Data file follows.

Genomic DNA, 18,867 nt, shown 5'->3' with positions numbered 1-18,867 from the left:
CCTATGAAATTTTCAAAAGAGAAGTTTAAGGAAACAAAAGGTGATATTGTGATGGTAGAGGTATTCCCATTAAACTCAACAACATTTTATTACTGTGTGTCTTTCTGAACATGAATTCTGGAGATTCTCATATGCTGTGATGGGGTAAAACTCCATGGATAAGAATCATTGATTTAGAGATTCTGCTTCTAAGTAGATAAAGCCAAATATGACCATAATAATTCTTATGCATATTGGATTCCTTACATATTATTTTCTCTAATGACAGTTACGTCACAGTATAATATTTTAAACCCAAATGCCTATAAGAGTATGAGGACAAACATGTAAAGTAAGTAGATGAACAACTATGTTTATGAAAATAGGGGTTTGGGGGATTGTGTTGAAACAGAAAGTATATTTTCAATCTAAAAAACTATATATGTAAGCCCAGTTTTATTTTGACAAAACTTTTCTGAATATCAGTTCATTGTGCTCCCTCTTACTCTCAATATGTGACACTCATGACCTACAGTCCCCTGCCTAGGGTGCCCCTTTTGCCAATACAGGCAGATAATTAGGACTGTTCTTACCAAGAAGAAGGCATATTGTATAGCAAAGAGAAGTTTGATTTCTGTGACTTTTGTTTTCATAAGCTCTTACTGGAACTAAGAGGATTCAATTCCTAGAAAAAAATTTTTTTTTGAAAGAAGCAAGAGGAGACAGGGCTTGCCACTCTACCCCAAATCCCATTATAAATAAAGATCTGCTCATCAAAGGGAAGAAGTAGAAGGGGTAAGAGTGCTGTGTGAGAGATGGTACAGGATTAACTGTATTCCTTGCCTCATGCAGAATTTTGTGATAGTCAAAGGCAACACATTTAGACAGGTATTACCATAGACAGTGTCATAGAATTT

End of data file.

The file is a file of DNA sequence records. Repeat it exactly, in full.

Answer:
Genomic DNA, 18,867 nt, shown 5'->3' with positions numbered 1-18,867 from the left:
CCTATGAAATTTTCAAAAGAGAAGTTTAAGGAAACAAAAGGTGATATTGTGATGGTAGAGGTATTCCCATTAAACTCAACAACATTTTATTACTGTGTGTCTTTCTGAACATGAATTCTGGAGATTCTCATATGCTGTGATGGGGTAAAACTCCATGGATAAGAATCATTGATTTAGAGATTCTGCTTCTAAGTAGATAAAGCCAAATATGACCATAATAATTCTTATGCATATTGGATTCCTTACATATTATTTTCTCTAATGACAGTTACGTCACAGTATAATATTTTAAACCCAAATGCCTATAAGAGTATGAGGACAAACATGTAAAGTAAGTAGATGAACAACTATGTTTATGAAAATAGGGGTTTGGGGGATTGTGTTGAAACAGAAAGTATATTTTCAATCTAAAAAACTATATATGTAAGCCCAGTTTTATTTTGACAAAACTTTTCTGAATATCAGTTCATTGTGCTCCCTCTTACTCTCAATATGTGACACTCATGACCTACAGTCCCCTGCCTAGGGTGCCCCTTTTGCCAATACAGGCAGATAATTAGGACTGTTCTTACCAAGAAGAAGGCATATTGTATAGCAAAGAGAAGTTTGATTTCTGTGACTTTTGTTTTCATAAGCTCTTACTGGAACTAAGAGGATTCAATTCCTAGAAAAAAATTTTTTTTTGAAAGAAGCAAGAGGAGACAGGGCTTGCCACTCTACCCCAAATCCCATTATAAATAAAGATCTGCTCATCAAAGGGAAGAAGTAGAAGGGGTAAGAGTGCTGTGTGAGAGATGGTACAGGATTAACTGTATTCCTTGCCTCATGCAGAATTTTGTGATAGTCAAAGGCAACACATTTAGACAGGTATTACCATAGACAGTGTCATAGAATTT